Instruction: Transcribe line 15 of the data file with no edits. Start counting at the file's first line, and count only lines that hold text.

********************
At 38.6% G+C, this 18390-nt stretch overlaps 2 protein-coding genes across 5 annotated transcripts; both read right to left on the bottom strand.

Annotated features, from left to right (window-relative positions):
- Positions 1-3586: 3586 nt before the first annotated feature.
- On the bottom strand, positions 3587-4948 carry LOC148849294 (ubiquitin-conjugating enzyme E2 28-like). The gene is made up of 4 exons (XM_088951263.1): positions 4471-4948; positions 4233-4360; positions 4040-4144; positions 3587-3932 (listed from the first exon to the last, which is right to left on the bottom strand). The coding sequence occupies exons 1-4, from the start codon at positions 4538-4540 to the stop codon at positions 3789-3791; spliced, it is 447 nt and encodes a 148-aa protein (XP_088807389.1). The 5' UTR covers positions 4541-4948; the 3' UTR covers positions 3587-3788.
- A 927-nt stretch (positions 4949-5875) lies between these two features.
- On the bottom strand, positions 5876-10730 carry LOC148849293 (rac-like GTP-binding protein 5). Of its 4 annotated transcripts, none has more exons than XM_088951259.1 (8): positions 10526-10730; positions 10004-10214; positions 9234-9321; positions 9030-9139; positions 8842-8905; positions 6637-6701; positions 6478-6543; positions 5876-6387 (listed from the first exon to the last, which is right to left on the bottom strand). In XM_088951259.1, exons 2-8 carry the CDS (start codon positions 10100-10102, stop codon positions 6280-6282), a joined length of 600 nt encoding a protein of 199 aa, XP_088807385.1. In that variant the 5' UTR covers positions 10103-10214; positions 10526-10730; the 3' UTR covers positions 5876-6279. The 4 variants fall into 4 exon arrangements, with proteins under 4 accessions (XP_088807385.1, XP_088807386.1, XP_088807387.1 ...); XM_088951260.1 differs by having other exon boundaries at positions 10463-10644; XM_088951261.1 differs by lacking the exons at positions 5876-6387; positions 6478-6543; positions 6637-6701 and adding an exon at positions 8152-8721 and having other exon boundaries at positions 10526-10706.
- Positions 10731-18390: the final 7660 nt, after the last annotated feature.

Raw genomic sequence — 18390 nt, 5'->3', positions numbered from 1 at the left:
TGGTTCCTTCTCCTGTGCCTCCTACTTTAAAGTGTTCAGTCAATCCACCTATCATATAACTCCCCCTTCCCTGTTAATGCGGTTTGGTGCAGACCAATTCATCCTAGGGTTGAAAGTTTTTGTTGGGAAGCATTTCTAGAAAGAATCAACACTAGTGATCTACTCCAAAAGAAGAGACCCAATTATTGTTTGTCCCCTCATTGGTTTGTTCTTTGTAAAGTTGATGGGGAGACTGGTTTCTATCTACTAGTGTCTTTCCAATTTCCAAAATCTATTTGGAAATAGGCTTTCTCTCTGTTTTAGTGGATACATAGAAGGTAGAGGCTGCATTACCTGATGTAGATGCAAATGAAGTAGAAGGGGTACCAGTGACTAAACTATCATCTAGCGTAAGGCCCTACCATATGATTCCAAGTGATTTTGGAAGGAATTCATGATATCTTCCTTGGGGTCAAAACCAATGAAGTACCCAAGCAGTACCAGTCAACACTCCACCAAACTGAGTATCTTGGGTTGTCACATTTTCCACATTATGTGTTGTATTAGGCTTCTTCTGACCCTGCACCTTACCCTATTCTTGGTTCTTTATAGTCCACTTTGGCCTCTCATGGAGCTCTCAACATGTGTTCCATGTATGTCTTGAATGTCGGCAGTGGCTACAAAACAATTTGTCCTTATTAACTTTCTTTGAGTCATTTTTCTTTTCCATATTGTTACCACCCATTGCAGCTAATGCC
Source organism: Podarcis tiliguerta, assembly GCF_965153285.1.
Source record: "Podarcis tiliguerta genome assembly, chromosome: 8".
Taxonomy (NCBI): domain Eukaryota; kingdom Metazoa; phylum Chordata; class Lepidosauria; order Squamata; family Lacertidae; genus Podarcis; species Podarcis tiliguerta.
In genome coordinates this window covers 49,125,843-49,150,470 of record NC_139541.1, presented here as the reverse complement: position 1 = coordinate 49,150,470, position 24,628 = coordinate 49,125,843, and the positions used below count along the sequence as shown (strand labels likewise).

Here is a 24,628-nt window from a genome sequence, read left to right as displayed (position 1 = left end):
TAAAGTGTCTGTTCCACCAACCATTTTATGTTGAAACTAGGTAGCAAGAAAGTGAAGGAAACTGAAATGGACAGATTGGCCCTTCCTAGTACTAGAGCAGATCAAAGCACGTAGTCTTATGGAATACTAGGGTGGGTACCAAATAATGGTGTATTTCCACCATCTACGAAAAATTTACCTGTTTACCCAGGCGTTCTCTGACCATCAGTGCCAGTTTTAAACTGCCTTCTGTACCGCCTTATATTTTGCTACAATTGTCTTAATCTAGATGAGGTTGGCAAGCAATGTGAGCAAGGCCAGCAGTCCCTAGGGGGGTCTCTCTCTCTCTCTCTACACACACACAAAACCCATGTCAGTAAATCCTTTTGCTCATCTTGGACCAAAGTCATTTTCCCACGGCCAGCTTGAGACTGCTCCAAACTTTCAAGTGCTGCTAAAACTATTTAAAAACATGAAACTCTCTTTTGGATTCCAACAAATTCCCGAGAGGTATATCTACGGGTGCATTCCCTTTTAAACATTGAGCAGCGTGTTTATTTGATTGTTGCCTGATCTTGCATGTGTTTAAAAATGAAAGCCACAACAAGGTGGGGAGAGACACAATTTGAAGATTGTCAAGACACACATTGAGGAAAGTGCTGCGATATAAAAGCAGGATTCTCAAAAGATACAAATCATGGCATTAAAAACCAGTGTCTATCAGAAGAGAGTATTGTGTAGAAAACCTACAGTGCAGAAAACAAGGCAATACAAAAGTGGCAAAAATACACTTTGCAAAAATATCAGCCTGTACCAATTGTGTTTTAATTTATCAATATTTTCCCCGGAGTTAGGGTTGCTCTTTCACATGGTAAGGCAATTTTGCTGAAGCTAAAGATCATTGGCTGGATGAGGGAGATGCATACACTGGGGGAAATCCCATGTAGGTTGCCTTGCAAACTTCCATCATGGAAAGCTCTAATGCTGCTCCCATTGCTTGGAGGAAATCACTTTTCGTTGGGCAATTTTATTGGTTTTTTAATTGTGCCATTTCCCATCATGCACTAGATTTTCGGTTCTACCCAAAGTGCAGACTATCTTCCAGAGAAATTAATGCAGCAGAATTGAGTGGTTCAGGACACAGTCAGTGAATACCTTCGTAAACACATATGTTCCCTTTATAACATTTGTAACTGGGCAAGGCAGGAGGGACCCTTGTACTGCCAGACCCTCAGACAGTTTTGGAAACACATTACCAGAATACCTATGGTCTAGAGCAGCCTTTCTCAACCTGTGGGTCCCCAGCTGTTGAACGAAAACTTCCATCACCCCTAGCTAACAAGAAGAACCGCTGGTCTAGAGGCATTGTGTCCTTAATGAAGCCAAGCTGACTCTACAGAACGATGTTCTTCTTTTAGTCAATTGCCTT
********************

TAAAGTGTCTGTTCCACCAACCATTTTATGTTGAAACTAGGTAGCAAGAAAGTGAAGGAAACTGAAATGGACAGATTGGCCCTTCCTAGTACTAGAGCAGATCAAAGCACGTAGTCTTATGGAATACTAGGGTGGGTACCAAATAATGGTGTATTTCCACCATCTACGAAAAATTTACCTGTTTACCCAGGCGTTCTCTGACCATCAGTGCCAGTTTTAAACTGCCTTCTGTACCGCCTTATATTTTGCTACAATTGTCTTAATCTAGATGAGGTTGGCAAGCAATGTGAGCAAGGCCAGCAGTCCCTAGGGGGGTCTCTCTCTCTCTCTCTACACACACACAAAACCCATGTCAGTAAATCCTTTTGCTCATCTTGGACCAAAGTCATTTTCCCACGGCCAGCTTGAGACTGCTCCAAACTTTCAAGTGCTGCTAAAACTATTTAAAAACATGAAACTCTCTTTTGGATTCCAACAAATTCCCGAGAGGTATATCTACGGGTGCATTCCCTTTTAAACATTGAGCAGCGTGTTTATTTGATTGTTGCCTGATCTTGCATGTGTTTAAAAATGAAAGCCACAACAAGGTGGGGAGAGACACAATTTGAAGATTGTCAAGACACACATTGAGGAAAGTGCTGCGATATAAAAGCAGGATTCTCAAAAGATACAAATCATGGCATTAAAAACCAGTGTCTATCAGAAGAGAGTATTGTGTAGAAAACCTACAGTGCAGAAAACAAGGCAATACAAAAGTGGCAAAAATACACTTTGCAAAAATATCAGCCTGTACCAATTGTGTTTTAATTTATCAATATTTTCCCCGGAGTTAGGGTTGCTCTTTCACATGGTAAGGCAATTTTGCTGAAGCTAAAGATCATTGGCTGGATGAGGGAGATGCATACACTGGGGGAAATCCCATGTAGGTTGCCTTGCAAACTTCCATCATGGAAAGCTCTAATGCTGCTCCCATTGCTTGGAGGAAATCACTTTTCGTTGGGCAATTTTATTGGTTTTTTAATTGTGCCATTTCCCATCATGCACTAGATTTTCGGTTCTACCCAAAGTGCAGACTATCTTCCAGAGAAATTAATGCAGCAGAATTGAGTGGTTCAGGACACAGTCAGTGAATACCTTCGTAAACACATATGTTCCCTTTATAACATTTGTAACTGGGCAAGGCAGGAGGGACCCTTGTACTGCCAGACCCTCAGACAGTTTTGGAAACACATTACCAGAATACCTATGGTCTAGAGCAGCCTTTCTCAACCTGTGGGTCCCCAGCTGTTGAACGAAAACTTCCATCACCCCTAGCTAACAAGAAGAACCGCTGGTCTAGAGGCATTGTGTCCTTAATGAAGCCAAGCTGACTCTACAGAACGATGTTCTTCTTTTAGTCAATTGCCTT